Being left alone is going to happen eventually, though. Even if you work from home, there will still be times when you need to go out and you can’t take your little buddy with you. It’s important that your new sidekick learns how to handle being alone and that it isn’t something to worry about.

Certified Professional Dog Trainer (CPDT-ka) and Certified Separation Anxiety Trainer (CSAT) Shoshi Parks, PhD, has some useful tips on how to help your puppy become comfortable with being alone. First of all, place your puppy in their crate (or other confined space) with a high-value treat or toy and leave the house for five minutes. You’ll probably hear some barking or whining which is normal. Quickly come back in when there’s silence. It’s important to wait for a break in their barking otherwise they’ll learn that making noise is what makes you come back. Once they’re used to you being away for five minutes, try extending the time little by little.

Eventually your pup should learn that being alone isn’t too bad and that you do come back. Separation anxiety can occur in dogs of all ages, so it’s a good idea to start teaching them that alone time isn’t bad during your puppy’s first week at home.

Time to Go Potty. Again.

Stock up on cleaning supplies because you’re gonna need ’em. A lot. Potty training is another thing that should be started the day you bring your puppy home. But it’s going to take some time and quite a few potty accidents before they get the hang of it — which probably won’t be until they’re around 12 to 16 weeks old.

You can help reduce the number of accidents by taking your puppy on potty breaks every two to four hours — including in the middle of night, if needed. Crate training can also help with potty training because dogs are naturally averse to soiling their “den,” so they will go potty somewhere else. By taking them out of their crate and then immediately outside or to the designated potty place inside, they will learn that that’s where they need to go when they need to go. Eventually they will realize that your whole house is their “den” and not a place to go potty.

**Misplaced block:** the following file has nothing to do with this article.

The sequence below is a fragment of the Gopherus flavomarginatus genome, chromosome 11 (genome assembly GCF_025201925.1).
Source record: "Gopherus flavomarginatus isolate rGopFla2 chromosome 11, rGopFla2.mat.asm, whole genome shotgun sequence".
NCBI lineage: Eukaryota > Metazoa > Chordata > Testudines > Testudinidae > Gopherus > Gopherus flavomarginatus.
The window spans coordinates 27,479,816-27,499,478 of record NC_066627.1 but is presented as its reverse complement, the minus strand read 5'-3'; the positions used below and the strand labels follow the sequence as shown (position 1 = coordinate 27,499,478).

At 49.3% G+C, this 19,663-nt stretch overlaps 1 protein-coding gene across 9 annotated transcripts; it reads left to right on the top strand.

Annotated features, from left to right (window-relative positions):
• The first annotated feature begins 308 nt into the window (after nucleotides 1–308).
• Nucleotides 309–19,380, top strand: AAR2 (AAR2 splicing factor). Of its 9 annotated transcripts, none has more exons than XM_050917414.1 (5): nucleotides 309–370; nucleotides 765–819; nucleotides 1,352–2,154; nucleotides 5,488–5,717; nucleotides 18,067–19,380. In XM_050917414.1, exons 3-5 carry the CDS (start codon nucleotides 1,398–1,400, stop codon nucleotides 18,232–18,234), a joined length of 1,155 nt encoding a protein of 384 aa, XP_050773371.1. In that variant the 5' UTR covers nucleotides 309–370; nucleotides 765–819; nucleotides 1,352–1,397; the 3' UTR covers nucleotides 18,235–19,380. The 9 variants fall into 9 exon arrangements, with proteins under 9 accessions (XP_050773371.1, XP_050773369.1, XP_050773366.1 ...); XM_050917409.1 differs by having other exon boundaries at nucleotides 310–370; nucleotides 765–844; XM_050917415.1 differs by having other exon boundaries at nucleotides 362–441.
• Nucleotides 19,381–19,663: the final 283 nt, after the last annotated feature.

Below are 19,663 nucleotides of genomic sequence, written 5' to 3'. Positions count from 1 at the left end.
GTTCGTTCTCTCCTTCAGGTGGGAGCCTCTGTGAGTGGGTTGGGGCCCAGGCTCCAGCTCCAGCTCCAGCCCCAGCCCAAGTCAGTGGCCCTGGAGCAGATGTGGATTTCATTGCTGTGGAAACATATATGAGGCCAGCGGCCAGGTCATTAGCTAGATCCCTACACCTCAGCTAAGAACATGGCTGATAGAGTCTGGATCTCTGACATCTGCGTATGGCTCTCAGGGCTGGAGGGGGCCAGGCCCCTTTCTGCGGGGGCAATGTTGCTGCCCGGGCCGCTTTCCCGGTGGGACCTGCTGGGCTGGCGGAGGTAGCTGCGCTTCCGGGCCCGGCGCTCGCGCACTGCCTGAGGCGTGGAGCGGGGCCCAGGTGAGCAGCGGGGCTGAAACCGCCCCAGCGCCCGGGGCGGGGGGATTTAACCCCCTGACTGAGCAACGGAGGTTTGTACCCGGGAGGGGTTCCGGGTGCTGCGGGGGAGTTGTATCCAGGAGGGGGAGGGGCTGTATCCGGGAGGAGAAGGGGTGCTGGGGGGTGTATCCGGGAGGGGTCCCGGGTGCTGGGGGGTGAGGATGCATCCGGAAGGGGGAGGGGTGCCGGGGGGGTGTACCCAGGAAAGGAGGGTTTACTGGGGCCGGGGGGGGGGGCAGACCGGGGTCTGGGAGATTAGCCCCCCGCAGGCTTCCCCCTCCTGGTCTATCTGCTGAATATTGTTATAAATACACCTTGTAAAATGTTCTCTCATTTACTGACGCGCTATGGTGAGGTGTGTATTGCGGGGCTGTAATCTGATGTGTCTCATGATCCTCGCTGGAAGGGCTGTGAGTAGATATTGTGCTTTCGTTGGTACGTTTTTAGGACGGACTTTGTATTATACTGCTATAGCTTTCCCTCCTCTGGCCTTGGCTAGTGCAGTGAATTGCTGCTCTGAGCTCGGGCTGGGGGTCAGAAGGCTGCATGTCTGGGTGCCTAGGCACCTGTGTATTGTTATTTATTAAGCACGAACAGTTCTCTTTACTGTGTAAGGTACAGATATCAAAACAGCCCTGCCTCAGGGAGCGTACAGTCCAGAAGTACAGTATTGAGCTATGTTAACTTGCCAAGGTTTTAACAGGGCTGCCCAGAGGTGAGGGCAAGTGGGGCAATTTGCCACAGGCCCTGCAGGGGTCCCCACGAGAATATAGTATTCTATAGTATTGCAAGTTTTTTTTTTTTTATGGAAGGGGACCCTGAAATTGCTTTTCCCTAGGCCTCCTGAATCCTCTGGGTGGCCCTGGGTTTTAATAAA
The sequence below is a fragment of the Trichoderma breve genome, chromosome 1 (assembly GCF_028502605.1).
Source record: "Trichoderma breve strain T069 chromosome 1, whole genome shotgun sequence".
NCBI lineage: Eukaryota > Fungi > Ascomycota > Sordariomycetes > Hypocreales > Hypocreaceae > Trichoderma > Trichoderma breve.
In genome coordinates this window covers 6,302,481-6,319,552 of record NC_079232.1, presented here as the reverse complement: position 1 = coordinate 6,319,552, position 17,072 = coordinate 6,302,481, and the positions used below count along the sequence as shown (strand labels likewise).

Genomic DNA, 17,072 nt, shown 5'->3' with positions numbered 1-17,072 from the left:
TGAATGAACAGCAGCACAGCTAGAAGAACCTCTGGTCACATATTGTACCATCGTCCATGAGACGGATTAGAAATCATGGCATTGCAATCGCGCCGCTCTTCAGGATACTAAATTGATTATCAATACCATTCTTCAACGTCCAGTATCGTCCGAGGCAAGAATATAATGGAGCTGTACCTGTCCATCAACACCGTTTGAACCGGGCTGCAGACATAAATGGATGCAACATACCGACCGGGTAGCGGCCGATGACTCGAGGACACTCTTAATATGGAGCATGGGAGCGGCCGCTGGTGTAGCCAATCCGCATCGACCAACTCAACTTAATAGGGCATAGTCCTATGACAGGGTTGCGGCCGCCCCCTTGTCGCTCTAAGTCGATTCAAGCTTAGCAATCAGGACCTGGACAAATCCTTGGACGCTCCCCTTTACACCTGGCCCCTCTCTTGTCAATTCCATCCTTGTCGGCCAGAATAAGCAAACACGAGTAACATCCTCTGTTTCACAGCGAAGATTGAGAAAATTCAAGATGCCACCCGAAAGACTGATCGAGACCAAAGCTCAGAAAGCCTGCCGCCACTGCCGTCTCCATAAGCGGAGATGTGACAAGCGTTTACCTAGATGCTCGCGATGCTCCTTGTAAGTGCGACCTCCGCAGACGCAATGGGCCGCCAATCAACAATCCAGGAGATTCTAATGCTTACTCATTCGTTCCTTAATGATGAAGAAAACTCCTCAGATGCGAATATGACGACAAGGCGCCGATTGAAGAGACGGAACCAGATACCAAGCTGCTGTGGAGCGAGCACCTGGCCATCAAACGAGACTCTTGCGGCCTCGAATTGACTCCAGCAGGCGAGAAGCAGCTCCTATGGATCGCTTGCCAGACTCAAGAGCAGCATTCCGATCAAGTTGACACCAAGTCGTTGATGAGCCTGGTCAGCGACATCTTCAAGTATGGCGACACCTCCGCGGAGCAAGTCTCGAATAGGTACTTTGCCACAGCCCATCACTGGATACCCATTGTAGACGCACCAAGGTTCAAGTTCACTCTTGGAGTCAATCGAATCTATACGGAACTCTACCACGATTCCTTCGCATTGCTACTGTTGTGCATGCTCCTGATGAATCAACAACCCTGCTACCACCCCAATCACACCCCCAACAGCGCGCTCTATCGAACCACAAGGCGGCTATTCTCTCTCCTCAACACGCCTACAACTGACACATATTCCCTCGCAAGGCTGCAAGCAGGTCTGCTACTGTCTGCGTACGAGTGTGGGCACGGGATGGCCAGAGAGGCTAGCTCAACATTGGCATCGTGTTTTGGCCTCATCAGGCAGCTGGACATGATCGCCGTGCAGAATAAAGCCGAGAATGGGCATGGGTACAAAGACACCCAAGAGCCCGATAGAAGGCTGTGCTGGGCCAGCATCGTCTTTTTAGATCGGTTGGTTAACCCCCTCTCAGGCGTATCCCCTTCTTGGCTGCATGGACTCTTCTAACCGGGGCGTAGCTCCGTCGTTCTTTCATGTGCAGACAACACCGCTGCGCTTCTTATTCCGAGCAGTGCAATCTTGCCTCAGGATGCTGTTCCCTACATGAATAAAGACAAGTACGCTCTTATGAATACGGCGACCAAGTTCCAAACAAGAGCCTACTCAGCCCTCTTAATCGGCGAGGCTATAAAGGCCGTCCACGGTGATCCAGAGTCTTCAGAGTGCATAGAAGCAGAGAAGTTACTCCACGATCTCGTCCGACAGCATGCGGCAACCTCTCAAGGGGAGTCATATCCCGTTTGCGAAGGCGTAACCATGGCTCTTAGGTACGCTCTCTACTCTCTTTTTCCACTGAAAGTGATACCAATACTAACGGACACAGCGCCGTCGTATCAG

Stick to a Schedule

Consistent messaging and keeping to a routine are really important for helping your puppy adjust to their new home and family. Stick to the same schedule (as much as possible) for mealtimes, bedtime, play sessions and potty breaks. And if you have rules that your puppy needs to follow, make sure all of your household is enforcing the rules. If pupster isn’t allowed on the couch, you shouldn’t pull them up for a quick snuggle. It will just confuse them when they get in trouble for jumping onto the couch the next day.

Feeding Your Puppy

For mealtimes, veterinary nutritionists recommend feeding puppies at least two meals and possibly three or four meals daily until your puppy is 4 to 6 months old. Once they’re 6 months old you can stick with two meals a day, although some large and giant breeds may benefit from three meals a day. Feeding the right food is important to ensure your puppy grows into a healthy dog at the correct rate. Your veterinarian can help you determine the best food for your puppy and how much they should be eating.


The first week with a new puppy can be overwhelming and a little scary for both of you. But spending quality time with your puppy and setting up a routine will help everyone adjust in no time. Don’t forget to schedule your pup’s first visit with their veterinarian, too!


POST: Socialize Your Puppy Now for a Friendlier Tomorrow


A new puppy text graphic with a white, tan and black puppy lying in the grass.

The information in this blog has been developed with our veterinarian and is designed to help educate pet parents. If you have questions or concerns about your pet's health or nutrition, please talk with your veterinarian.